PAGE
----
Children with bilateral microtia will have more of a hearing problem. For these children, hearing is typically reduced by 40% on both sides. Due to this high degree of hearing loss, much of what is said is simply not heard. Children with bilateral microtia should be fitted with a special type of hearing aid before six months of age. The sounds that babies hear in the first year of life are very important for speech and language development. Future success in school also depends on one’s ability to hear adequately.

When is the best time to begin reconstruction?

Reconstruction of the outer ear requires approximately four separate operations which are spaced at least three to six months apart. In the first operation, rib cartilage is taken from the chest, carved to resemble the shape of an ear, placed in a pocket under the skin, and then allowed to heal. At the present, there is no adequate, artificial material which can substitute for the child’s rib without increasing the risk of complications. Nor is it possible for a donated rib from a parent to be used. The donated rib would eventually be rejected.


The usual procedure involves making an incision around the ear to lift it slightly. A skin graft is then placed on the backside of the cartilage. This procedure helps to create the space normally found behind the ear, but it does not usually help the ear to stick out any further from the head. In the third and fourth stages of surgery, small amounts of tissue are moved around in order to improve the appearance of the ear. These stages are usually scheduled at least three months apart. Small parts of the opposite ear are used to rebuild the microtic ear. The normal ear is sometimes “set back a bit” in order to match the reconstructed ear.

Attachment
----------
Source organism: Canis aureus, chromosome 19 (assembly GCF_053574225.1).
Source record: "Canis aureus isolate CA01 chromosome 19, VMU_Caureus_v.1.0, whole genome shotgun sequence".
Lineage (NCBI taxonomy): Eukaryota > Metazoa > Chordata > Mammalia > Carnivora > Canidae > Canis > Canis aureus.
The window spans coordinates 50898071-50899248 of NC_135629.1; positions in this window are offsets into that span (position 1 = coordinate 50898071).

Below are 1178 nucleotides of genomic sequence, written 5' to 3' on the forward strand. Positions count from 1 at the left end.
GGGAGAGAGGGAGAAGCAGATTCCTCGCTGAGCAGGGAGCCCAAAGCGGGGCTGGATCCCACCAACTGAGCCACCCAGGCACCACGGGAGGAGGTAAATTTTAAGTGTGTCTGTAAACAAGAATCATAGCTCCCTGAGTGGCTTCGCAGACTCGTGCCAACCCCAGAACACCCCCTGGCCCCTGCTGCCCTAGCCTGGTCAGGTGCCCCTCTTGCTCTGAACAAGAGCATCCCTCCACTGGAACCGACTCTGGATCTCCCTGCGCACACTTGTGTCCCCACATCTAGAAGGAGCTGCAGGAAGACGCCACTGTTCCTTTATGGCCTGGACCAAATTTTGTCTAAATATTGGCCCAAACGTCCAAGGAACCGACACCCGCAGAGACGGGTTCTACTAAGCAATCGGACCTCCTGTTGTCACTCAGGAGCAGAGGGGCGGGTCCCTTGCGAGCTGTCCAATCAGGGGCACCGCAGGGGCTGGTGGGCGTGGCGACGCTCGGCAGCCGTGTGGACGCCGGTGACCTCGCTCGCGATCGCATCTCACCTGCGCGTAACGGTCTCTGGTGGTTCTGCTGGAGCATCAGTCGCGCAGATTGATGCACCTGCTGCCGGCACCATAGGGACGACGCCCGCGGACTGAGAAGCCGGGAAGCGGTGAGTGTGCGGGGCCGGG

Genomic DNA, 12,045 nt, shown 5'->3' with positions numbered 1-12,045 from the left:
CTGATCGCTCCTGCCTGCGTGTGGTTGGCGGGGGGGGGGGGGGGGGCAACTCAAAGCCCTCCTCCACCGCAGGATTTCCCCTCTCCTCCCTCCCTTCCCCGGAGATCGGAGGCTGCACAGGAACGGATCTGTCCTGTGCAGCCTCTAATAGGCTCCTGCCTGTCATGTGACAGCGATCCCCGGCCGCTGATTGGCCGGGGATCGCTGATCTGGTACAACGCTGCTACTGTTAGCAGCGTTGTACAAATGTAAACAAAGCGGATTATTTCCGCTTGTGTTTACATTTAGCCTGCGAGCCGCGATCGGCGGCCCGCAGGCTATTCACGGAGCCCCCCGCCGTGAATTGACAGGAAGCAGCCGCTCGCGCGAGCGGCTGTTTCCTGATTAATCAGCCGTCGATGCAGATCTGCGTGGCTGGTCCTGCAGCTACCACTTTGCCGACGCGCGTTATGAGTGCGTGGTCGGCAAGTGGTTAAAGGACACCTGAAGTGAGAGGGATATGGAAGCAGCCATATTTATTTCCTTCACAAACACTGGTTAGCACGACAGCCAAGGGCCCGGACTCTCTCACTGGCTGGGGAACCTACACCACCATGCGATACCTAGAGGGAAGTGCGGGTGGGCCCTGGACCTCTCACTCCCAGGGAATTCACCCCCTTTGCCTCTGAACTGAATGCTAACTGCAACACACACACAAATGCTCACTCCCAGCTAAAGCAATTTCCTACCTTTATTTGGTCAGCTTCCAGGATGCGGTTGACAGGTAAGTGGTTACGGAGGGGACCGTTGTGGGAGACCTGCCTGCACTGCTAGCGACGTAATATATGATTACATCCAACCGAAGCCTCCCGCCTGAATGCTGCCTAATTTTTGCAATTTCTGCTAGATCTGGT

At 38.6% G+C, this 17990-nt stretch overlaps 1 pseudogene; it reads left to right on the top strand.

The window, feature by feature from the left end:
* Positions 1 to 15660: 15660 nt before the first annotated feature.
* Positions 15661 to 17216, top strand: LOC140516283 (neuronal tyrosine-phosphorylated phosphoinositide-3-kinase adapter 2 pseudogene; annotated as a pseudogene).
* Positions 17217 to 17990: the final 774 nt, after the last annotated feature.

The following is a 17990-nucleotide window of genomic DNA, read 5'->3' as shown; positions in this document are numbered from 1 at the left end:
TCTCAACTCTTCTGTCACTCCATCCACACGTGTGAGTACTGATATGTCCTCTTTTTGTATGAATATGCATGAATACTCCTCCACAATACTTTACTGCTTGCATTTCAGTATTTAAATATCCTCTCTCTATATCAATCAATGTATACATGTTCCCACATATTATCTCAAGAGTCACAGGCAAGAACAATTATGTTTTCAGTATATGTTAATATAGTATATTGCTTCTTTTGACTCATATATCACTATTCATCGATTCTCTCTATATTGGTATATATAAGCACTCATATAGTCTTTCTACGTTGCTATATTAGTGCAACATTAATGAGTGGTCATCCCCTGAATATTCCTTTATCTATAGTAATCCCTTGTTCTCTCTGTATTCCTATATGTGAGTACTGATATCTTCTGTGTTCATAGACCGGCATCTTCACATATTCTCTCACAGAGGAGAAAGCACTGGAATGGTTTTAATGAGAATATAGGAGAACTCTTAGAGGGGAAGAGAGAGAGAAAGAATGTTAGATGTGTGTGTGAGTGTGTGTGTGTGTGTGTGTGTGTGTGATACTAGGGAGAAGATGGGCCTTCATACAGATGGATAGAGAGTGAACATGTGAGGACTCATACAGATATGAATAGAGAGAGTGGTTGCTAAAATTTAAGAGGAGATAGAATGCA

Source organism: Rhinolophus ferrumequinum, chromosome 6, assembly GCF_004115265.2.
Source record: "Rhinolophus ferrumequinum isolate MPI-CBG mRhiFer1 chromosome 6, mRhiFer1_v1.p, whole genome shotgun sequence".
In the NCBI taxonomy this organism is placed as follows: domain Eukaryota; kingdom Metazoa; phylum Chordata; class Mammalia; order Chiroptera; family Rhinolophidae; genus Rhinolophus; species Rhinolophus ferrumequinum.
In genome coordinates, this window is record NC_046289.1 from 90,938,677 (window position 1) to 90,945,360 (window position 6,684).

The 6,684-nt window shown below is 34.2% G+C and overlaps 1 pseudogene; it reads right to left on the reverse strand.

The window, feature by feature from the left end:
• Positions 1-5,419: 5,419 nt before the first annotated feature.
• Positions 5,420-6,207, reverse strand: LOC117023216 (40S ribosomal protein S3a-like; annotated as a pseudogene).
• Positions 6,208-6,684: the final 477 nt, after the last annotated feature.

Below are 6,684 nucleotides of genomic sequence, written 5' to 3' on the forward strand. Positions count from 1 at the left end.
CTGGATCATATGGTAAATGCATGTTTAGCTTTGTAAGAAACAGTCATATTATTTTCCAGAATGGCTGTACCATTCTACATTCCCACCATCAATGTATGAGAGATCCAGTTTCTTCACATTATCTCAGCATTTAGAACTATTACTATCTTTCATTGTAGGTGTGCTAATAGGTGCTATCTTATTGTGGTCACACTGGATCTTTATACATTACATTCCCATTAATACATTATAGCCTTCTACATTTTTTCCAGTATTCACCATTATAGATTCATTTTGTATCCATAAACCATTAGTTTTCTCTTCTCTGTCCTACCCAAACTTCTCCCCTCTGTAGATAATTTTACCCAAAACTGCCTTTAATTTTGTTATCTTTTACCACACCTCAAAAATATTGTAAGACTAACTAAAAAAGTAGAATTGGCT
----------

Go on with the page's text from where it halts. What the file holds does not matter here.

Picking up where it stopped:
Children usually spend two nights in the hospital for the first stage of surgery. The remaining stages are done as day surgery and the child leaves the hospital the same day as surgery. Dr. Aguilar will work with you to reach an understanding about what you can expect from this procedure and what long-term benefits you will experience. Every patient is different and we will choose the surgical technique and treatment plan that’s right for you or your child during your initial consultation. You will be asked for the following:

  • Complete medical history including previous surgical procedures, past and present medical conditions and all medications or herbal supplements that you’re taking.
  • Except Dr.Aguilar to evaluate your ear area, including the skin and underlying bone.
  • Photographs will be taken for your medical record
  • Be prepared to discuss possible risk and complications of the procedure.

There is a surgical procedure to improve hearing. It involves drilling out an ear opening and rebuilding an eardrum. This is done by an otolaryngologist (ENT). An otolaryngologist is specialized in working with ears, noses, and throats. The results of this operation depends on how much of the middle ear is present, as well as the experience and expertise of the surgeon. Most children with bilateral microtia are good candidates for this procedure. It is best to perform this surgery after the external ear has been rebuilt. If the surgery for impaired hearing is done first, it is sometimes impossible to later build the outer ear.


Follow-up care is vital for Dr.Aguilar and the patient. He will apply a soft dressing to the ears which will remain for a few days. Your sleep patterns may be disrupted for a few weeks as you cannot put any type of pressure on the ear areas, so avoiding sleeping on your slide is highly discouraged. Minimal scarring behind the ear is common, but because it’s in the natural crease behind the ear it won’t be visible. A moderate amount of swelling persists for up to 12 months, but the majority of the swelling will reduce by the 3rd week.  Dr.Aguilar will present the patient with more after-care tips to make recovery go a lot smoother.